What is Ransomware?
Ransomware is a type of malicious software used by criminal computer hackers to extort money from individuals and organizations. Once loaded onto a victim’s computer, the ransomware encrypts hard drives and locks key system functions, preventing victims from accessing important files or using their computer altogether. The hacker then requests payment (usually in an untraceable, digital currency) to an anonymous account, threatening to destroy the victim’s files or data if the ransom does not arrive on time. Whereas other cyber attacks seek to steal data or commandeer a computer in secret, the defining feature of ransomware is extortion.
Why do criminal actors use ransomware?
Many varieties of ransomware are available online for free, and they often exploit known security vulnerabilities affecting millions of Internet-connected computers. This means even novice cyber criminals can use ransomware to extort thousands or tens of thousands of dollars in quick fashion. Requesting payment in digital currency allows them to hide from criminal investigators. For these reasons, ransomware has become a popular tool in the criminal underworld.
How is ransomware deployed against the public sector?
Ransomware often targets critical organizational functions:
- In May 2017, a ransomware known as WannaCry rapidly infected hundreds of thousands of computers across the globe. Hundreds of hospitals across the United Kingdom were affected; some were forced to turn away patients at the door.
- A 2016 attack on San Francisco’s transportation agency shut down the city’s light rail ticketing system for a day, costing the agency the day’s fares. The attackers demanded $73,000.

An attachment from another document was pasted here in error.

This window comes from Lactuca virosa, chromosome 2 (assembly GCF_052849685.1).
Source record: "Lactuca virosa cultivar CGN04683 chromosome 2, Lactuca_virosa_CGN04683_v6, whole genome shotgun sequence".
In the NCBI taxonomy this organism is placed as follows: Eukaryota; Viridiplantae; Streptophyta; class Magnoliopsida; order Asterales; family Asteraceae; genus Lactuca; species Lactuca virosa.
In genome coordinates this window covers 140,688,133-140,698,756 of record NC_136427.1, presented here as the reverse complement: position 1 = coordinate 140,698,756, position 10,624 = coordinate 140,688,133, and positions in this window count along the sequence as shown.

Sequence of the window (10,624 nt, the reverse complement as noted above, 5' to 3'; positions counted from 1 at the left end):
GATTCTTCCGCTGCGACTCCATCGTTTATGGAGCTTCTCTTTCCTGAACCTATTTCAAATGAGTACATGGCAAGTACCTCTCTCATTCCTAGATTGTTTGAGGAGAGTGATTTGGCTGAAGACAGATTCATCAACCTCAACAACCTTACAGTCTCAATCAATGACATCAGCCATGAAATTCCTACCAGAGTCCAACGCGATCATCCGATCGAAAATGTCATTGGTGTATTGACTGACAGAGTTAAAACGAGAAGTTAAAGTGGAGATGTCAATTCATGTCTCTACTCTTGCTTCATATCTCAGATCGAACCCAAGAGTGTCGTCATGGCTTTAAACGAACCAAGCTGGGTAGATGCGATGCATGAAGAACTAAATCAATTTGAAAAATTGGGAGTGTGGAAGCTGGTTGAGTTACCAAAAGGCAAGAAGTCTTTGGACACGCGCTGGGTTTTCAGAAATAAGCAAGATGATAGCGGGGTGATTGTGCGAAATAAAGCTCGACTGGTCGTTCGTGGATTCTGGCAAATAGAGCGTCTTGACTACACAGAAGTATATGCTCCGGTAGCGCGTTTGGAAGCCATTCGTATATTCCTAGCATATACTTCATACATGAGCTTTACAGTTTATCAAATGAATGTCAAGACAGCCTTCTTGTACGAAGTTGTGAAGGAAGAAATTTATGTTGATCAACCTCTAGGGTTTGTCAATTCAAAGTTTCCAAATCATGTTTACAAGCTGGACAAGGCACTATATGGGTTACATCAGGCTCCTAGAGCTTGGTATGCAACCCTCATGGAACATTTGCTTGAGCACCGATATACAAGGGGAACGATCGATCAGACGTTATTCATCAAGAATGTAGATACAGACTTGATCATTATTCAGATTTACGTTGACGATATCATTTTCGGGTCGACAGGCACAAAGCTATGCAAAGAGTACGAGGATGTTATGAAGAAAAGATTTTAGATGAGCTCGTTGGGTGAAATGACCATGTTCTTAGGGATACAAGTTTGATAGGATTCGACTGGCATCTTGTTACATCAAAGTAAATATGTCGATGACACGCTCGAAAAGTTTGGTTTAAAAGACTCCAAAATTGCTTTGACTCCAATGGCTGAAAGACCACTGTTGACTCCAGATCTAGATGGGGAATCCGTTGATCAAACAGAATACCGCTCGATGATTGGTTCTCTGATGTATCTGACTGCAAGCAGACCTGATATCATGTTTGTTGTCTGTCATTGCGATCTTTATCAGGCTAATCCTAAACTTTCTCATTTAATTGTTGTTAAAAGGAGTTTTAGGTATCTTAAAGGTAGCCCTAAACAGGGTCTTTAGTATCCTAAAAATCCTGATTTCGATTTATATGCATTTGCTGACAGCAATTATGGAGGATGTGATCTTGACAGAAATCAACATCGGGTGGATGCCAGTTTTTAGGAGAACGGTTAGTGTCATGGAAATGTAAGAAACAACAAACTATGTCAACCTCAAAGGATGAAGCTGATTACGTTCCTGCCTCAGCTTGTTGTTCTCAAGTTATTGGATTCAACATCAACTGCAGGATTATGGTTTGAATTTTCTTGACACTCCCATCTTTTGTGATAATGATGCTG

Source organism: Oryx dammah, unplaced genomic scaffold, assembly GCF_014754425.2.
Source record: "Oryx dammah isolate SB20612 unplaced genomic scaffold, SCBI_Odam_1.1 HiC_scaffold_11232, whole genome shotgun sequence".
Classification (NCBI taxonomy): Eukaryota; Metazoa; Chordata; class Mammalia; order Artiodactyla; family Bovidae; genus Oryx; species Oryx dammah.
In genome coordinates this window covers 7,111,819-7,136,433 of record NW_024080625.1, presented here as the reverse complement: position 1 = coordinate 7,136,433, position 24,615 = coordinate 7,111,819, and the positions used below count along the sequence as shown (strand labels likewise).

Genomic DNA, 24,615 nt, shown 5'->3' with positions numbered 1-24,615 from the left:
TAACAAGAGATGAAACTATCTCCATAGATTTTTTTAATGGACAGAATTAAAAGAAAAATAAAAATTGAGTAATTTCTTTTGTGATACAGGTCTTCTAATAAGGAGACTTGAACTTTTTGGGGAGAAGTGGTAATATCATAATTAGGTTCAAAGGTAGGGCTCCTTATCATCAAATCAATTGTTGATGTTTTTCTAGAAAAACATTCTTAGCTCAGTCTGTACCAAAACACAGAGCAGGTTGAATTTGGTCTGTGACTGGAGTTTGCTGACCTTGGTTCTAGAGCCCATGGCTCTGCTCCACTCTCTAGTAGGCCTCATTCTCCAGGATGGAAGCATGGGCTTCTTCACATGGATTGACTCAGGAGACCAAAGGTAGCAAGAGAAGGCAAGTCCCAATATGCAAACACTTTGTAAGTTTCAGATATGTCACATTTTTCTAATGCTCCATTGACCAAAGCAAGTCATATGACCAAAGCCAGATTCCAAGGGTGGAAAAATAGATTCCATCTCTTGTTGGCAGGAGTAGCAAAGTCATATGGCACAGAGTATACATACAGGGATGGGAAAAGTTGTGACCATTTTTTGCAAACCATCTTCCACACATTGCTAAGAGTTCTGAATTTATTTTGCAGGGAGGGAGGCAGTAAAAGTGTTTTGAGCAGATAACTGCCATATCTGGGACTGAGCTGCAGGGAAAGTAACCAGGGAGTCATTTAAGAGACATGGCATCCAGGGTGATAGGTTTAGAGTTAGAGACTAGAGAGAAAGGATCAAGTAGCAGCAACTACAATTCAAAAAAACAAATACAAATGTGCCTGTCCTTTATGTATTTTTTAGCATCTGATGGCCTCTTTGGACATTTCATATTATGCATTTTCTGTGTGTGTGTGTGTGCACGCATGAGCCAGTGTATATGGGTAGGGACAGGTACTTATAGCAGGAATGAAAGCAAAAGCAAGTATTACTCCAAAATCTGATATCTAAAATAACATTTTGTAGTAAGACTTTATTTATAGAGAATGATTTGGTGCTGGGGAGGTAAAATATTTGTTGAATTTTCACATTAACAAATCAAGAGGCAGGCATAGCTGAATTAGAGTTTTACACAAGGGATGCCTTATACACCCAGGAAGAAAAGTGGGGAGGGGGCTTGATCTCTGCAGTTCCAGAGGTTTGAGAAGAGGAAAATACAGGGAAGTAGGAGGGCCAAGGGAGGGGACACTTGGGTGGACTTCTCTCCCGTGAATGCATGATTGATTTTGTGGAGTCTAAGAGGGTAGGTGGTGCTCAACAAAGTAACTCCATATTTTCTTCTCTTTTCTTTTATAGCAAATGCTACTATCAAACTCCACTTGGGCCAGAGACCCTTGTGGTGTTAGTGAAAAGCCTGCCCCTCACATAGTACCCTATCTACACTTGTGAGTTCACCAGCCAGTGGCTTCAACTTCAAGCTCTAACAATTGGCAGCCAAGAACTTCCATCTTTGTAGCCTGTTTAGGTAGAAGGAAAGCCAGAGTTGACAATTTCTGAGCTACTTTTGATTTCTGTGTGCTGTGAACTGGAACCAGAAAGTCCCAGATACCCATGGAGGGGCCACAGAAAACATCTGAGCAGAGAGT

- A 2016 incident at a Los Angeles hospital forced administrators to pay $17,000 to hackers.
How can I defend against ransomware?
Basic cybersecurity hygiene can dramatically reduce the risk of a ransomware attack. Some steps are cheap and effective, such as updating software, blocking suspicious email accounts, and preventing the download of programs that are not pre-approved. Employee training is indispensable, and free training tools are widely available.
Preventive steps such as these will not block all ransomware, nor will they guarantee business continuity in the event of a successful ransomware attack. Thus, the most important step organizations can take to defend against ransomware is to back up data, preferably on separate networks or in the cloud. A school district in New Jersey and a hospital in Kentucky, both victims of ransomware, restored operations without paying because they used backups. In addition, a written business continuity plan stipulating how employees should transition to backups will enable smooth recovery of business operations. However, to be effective, backup measures may require modest budget supplements, as they often entail purchasing new hardware or subscriptions with cloud providers.